“So far, many people feel that Vision Zero is a lot more talk than it is action,” Schott said. “The whole rhetoric of Vision Zero is that New York is a pedestrian-friendly or a pedestrian-dominated city. If you want to say that, then the first thing you have to realistically do is say that supporting the private ownership of private automobiles should not be a priority in any way.”

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DOT Safety Plan for Corona’s 111th Street Faces Uphill Battle at Queens CB 4

This road diet and protected bike lane is too much for Queens CB 4 to handle. Image: DOT [PDF]

This road diet and protected bike lane, which will improve connections between Corona residents and Flushing Meadows Corona Park, doesn’t have enough car lanes for some Queens CB 4 members. Image: DOT [PDF]

A dangerous street that Corona residents have to cross to get to Flushing Meadows Corona Park is in line for a serious traffic-calming plan, complete with a two-way protected bike lane [PDF], but local community board members are balking at the proposal.

Flushing Meadows Corona Park, the largest park in Queens, is ringed by highways that cut off access from the neighborhoods around it. The one exception is 111th Street on the west side of the park. But instead of functioning as a welcoming entrance to the park, 111th Street is designed like a surface highway, with three southbound car lanes divided from two northbound lanes by a planted median. Residents have to walk up to 1,300 feet, or five blocks, before finding a marked crosswalk, and 84 percent of cyclists ride on the sidewalk, according to DOT.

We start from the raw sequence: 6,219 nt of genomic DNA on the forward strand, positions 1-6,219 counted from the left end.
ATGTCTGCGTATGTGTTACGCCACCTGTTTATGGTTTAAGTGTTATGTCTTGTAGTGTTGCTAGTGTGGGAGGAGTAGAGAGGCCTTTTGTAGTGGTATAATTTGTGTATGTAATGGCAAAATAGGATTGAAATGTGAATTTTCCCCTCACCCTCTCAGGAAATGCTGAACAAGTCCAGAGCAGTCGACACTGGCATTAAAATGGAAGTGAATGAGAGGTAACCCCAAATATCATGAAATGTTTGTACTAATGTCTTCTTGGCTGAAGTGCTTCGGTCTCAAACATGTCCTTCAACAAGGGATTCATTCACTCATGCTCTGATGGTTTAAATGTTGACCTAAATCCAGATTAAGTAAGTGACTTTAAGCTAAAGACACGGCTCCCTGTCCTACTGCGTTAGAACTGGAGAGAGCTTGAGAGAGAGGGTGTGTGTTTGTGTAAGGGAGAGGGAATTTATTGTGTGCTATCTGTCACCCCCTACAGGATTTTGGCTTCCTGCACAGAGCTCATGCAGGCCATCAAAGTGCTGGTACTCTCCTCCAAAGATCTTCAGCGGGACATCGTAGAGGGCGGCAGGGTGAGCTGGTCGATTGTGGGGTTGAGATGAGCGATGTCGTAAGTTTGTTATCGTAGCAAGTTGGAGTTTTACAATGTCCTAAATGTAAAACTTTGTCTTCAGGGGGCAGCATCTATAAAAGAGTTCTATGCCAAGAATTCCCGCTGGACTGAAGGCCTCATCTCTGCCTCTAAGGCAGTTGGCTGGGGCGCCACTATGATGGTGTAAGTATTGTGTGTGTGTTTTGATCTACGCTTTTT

Last year, Make the Road New York, Immigrant Movement International, the Queens Museum, and Transportation Alternatives organized for better walking and biking access to the park. Council Member Julissa Ferreras signed on, asking DOT last fall to install bike lanes throughout her district, including on 111th Street [PDF].

The DOT proposal delivers: It would calm the street by narrowing it to one lane of car traffic in each direction. The edge of the street along the park would receive a two-way parking-protected bikeway with pedestrian islands. Moving lanes would be replaced by parking along the median on the southbound side. At intersections, median extensions would shorten crossing distances for pedestrians, which currently stretch up to 94 feet.

This seems to be too much for some key members of Queens Community Board 4.